## Another Simple Baseline for Excel Column Chart

A reader of this blog asked how to add a series to a 3D column chart, to show reference values. Excel doesn’t allow combination charts if one of the chart types is 3D (fortunately!), so she added lines from the Insert Shapes group on the ribbon. Here is the result.

As a quick response I sent the following chart, which uses a hollow column on the secondary axis to indicate the baseline, and I wrote up the tutorial in Simple Baseline for Excel Column Chart.

In a comment to that post, a reader suggested a horizontal line, rather than a whole box, as the baseline marker. The following protocol describes how to accomplish this

Here’s the data for these two examples.

The first step is to create a clustered column chart.

The second step is to switch rows and columns in the source data orientation if necessary (it was).

Now we’ll clean up the chart a bit. Let’s remove the chart area border, remove the line for the vertical axis, use lighter gray lines for the gridlines and horizontal axis, and remove the tick marks from the horizontal axis.

Change the Baseline series to the XY (Scatter) type, which also moves it to the secondary axis.

Reassign the Baseline XY series to the primary axis.

Apply a consistent set of colors to the Q1 through Q4 series.

Add error bars to the Baseline series. The default is horizontal and vertical error bars of length 1 in the positive and negative directions.

Select and delete the vertical error bars.

Resize the horizontal error bars. Use trial and error, or if you’re good at math:

Error bar total width (2 error bars) = 4 column widths
Total category width = 4 column widths + gap width
Gap width = 150, which means 1.5 column widths
Single error bar width = 4/5.5/2 = 0.364

Format the error bars as desired.

Add data labels. If you select the whole chart and then use the Data Labels command on the ribbon, all series will be labeled in one step. This saves a lot of time over labeling one series at a time.

Change each set of labels from Value to Series Name, and change the Baseline label position to Below.

Finally, if desired, use a darker shade of the series colors for the labels. Change the Baseline marker style to none, and delete the legend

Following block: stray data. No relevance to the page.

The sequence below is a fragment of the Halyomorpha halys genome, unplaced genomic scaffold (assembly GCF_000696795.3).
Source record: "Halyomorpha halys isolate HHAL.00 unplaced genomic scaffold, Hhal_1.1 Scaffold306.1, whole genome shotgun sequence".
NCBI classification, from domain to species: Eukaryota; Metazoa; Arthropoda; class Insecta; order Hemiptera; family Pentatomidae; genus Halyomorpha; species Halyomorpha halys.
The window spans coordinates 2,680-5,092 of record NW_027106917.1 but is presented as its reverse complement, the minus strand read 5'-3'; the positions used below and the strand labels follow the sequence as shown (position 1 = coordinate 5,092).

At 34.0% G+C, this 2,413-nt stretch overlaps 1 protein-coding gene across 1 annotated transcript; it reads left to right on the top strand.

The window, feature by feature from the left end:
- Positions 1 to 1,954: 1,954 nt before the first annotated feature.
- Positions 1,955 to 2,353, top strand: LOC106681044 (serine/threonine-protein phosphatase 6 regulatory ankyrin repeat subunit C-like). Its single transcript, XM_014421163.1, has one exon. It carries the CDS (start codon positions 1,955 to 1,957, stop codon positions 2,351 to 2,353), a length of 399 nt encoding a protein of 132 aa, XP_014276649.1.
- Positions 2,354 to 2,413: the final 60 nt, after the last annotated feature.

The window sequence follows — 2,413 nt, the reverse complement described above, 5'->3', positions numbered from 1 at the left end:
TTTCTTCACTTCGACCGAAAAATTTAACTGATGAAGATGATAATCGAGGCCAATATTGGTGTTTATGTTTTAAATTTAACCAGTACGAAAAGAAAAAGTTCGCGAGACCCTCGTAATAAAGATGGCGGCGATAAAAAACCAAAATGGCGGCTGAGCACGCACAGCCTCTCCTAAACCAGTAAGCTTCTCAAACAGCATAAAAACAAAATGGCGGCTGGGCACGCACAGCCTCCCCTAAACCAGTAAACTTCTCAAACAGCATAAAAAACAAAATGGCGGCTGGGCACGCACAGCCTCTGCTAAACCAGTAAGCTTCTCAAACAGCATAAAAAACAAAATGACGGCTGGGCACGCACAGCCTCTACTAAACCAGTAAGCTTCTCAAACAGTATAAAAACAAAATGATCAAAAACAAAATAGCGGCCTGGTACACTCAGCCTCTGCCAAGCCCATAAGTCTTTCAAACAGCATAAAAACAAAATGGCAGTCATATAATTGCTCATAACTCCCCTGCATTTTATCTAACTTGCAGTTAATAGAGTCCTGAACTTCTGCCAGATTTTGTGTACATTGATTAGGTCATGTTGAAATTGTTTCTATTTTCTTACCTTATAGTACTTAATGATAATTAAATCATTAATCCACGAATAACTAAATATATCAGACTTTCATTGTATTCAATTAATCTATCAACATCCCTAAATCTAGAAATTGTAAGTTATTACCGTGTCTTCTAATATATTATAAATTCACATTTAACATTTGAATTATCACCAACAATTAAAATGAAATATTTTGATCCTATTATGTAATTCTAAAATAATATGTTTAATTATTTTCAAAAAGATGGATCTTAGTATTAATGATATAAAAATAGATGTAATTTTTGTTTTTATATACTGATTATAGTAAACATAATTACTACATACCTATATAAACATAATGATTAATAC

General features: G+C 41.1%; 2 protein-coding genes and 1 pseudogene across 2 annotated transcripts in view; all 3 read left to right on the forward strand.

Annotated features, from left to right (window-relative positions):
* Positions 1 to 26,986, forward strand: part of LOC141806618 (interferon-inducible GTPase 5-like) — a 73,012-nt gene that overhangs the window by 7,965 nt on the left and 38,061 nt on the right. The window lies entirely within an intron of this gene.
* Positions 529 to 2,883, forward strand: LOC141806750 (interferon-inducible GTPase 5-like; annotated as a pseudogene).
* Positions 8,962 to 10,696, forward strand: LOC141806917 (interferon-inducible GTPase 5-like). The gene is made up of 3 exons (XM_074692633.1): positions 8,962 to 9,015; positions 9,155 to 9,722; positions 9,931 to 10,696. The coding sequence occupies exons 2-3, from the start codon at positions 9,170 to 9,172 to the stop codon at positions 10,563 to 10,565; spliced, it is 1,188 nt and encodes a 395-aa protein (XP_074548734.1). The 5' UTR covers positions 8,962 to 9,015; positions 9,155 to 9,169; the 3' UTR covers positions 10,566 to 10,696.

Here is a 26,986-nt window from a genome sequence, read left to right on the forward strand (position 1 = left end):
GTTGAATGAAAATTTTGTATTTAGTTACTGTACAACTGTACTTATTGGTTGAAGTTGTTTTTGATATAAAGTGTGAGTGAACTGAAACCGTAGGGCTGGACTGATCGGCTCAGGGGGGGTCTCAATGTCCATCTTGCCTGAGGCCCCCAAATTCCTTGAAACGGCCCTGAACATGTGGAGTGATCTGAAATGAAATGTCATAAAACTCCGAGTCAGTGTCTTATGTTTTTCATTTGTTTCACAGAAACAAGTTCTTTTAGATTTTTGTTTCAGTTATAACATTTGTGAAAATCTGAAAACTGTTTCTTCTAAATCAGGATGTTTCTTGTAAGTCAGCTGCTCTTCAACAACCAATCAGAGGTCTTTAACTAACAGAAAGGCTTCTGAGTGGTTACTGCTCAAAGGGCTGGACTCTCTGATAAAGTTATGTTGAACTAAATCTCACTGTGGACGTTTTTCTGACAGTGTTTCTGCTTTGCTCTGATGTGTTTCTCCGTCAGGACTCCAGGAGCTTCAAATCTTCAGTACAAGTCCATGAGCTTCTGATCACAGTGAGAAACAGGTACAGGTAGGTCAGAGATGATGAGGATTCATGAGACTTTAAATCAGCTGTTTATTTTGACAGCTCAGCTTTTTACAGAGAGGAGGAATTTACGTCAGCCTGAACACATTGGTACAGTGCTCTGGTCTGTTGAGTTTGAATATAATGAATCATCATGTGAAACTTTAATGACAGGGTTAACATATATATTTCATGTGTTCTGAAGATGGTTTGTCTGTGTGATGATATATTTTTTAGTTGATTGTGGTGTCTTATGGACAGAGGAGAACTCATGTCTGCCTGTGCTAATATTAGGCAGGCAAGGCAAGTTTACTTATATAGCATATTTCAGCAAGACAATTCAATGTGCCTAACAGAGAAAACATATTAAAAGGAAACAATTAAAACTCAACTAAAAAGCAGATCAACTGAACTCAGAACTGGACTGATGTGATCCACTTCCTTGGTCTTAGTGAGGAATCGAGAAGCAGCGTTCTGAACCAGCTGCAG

It’s a lot of steps, slightly more involved than the “hollow box” technique of the previous post, but it’s still quick and easy.

## Simple Baseline for Excel Column Chart

A reader of this blog asked how to add a series to a 3D column chart, to show reference values. Excel doesn’t allow combination charts if one of the chart types is 3D (fortunately!), so she added lines from the Insert Shapes group on the ribbon. Here is the result.

At first she insisted that the colors were Excel’s default, but when I asked which theme used such colors, she found out that her co-worker had designed it himself.  When he’s cleared his backlog, I’ll have him design me a new template for my web site.

The protocol below shows how to achieve the same effect of a reference line in an easy and perhaps more aesthetically pleasing way.

Here’s the data my reader used for her chart. It’s totally made up, because she’s working on top secret government projects, and I don’t think y’all have the appropriate security clearance. I sure don’t.

The first step is to create a clustered column chart.

The second step is to switch rows and columns in the source data orientation if necessary (it was).

Now we’ll move in the opposite direction of the 3D chart at the top of this article, and do some unformatting. Let’s remove the chart area border, remove the line for the vertical axis, and use lighter gray lines for the gridlines and horizontal axis. Oh, and remove the tick marks from the horizontal axis.

Move the Baseline series to the secondary axis.

Delete the secondary Y axis (right of the chart) so all the data uses the primary axis.

Apply a consistent set of colors to the Q1 through Q4 series.